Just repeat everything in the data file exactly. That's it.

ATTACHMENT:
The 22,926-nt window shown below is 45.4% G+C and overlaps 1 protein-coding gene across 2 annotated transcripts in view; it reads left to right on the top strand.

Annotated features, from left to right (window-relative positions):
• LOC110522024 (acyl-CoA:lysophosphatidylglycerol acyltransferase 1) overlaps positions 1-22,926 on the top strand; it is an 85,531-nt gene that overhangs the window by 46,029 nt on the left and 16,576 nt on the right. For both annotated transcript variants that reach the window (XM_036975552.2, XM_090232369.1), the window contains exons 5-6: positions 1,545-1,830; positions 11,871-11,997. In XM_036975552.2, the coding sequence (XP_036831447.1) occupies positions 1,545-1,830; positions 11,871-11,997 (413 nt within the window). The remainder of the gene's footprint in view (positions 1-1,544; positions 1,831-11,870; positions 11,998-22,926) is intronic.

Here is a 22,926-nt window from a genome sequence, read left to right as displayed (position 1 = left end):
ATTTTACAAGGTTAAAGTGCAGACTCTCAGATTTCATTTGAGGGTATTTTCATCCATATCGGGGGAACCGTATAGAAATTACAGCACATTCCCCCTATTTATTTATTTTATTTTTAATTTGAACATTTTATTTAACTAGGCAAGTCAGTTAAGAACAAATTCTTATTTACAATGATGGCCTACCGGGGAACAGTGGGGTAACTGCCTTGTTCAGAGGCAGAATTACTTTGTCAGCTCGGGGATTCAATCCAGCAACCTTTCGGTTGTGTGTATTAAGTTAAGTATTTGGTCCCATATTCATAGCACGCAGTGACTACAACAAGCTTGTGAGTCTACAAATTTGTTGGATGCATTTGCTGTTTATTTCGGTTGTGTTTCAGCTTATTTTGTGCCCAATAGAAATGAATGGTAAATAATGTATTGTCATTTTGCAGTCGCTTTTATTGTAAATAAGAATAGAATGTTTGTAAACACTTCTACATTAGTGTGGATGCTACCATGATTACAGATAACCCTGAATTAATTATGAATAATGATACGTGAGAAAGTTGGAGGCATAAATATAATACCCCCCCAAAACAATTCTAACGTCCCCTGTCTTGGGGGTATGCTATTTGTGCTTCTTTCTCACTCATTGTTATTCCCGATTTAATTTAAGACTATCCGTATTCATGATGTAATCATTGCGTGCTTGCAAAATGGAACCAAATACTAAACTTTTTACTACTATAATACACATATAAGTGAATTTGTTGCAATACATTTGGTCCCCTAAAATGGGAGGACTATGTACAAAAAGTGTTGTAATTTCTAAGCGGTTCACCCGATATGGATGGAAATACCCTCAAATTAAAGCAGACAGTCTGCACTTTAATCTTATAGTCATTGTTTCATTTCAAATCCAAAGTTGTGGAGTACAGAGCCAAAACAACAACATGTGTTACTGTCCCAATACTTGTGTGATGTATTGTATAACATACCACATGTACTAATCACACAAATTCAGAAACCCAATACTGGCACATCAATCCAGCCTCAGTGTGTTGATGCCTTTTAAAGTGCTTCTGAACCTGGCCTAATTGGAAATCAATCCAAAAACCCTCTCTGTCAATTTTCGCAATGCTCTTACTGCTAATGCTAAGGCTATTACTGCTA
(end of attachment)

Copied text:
The 22,926-nt window shown below is 45.4% G+C and overlaps 1 protein-coding gene across 2 annotated transcripts in view; it reads left to right on the top strand.

Annotated features, from left to right (window-relative positions):
• LOC110522024 (acyl-CoA:lysophosphatidylglycerol acyltransferase 1) overlaps positions 1-22,926 on the top strand; it is an 85,531-nt gene that overhangs the window by 46,029 nt on the left and 16,576 nt on the right. For both annotated transcript variants that reach the window (XM_036975552.2, XM_090232369.1), the window contains exons 5-6: positions 1,545-1,830; positions 11,871-11,997. In XM_036975552.2, the coding sequence (XP_036831447.1) occupies positions 1,545-1,830; positions 11,871-11,997 (413 nt within the window). The remainder of the gene's footprint in view (positions 1-1,544; positions 1,831-11,870; positions 11,998-22,926) is intronic.

Here is a 22,926-nt window from a genome sequence, read left to right as displayed (position 1 = left end):
ATTTTACAAGGTTAAAGTGCAGACTCTCAGATTTCATTTGAGGGTATTTTCATCCATATCGGGGGAACCGTATAGAAATTACAGCACATTCCCCCTATTTATTTATTTTATTTTTAATTTGAACATTTTATTTAACTAGGCAAGTCAGTTAAGAACAAATTCTTATTTACAATGATGGCCTACCGGGGAACAGTGGGGTAACTGCCTTGTTCAGAGGCAGAATTACTTTGTCAGCTCGGGGATTCAATCCAGCAACCTTTCGGTTGTGTGTATTAAGTTAAGTATTTGGTCCCATATTCATAGCACGCAGTGACTACAACAAGCTTGTGAGTCTACAAATTTGTTGGATGCATTTGCTGTTTATTTCGGTTGTGTTTCAGCTTATTTTGTGCCCAATAGAAATGAATGGTAAATAATGTATTGTCATTTTGCAGTCGCTTTTATTGTAAATAAGAATAGAATGTTTGTAAACACTTCTACATTAGTGTGGATGCTACCATGATTACAGATAACCCTGAATTAATTATGAATAATGATACGTGAGAAAGTTGGAGGCATAAATATAATACCCCCCCAAAACAATTCTAACGTCCCCTGTCTTGGGGGTATGCTATTTGTGCTTCTTTCTCACTCATTGTTATTCCCGATTTAATTTAAGACTATCCGTATTCATGATGTAATCATTGCGTGCTTGCAAAATGGAACCAAATACTAAACTTTTTACTACTATAATACACATATAAGTGAATTTGTTGCAATACATTTGGTCCCCTAAAATGGGAGGACTATGTACAAAAAGTGTTGTAATTTCTAAGCGGTTCACCCGATATGGATGGAAATACCCTCAAATTAAAGCAGACAGTCTGCACTTTAATCTTATAGTCATTGTTTCATTTCAAATCCAAAGTTGTGGAGTACAGAGCCAAAACAACAACATGTGTTACTGTCCCAATACTTGTGTGATGTATTGTATAACATACCACATGTACTAATCACACAAATTCAGAAACCCAATACTGGCACATCAATCCAGCCTCAGTGTGTTGATGCCTTTTAAAGTGCTTCTGAACCTGGCCTAATTGGAAATCAATCCAAAAACCCTCTCTGTCAATTTTCGCAATGCTCTTACTGCTAATGCTAAGGCTATTACTGCTA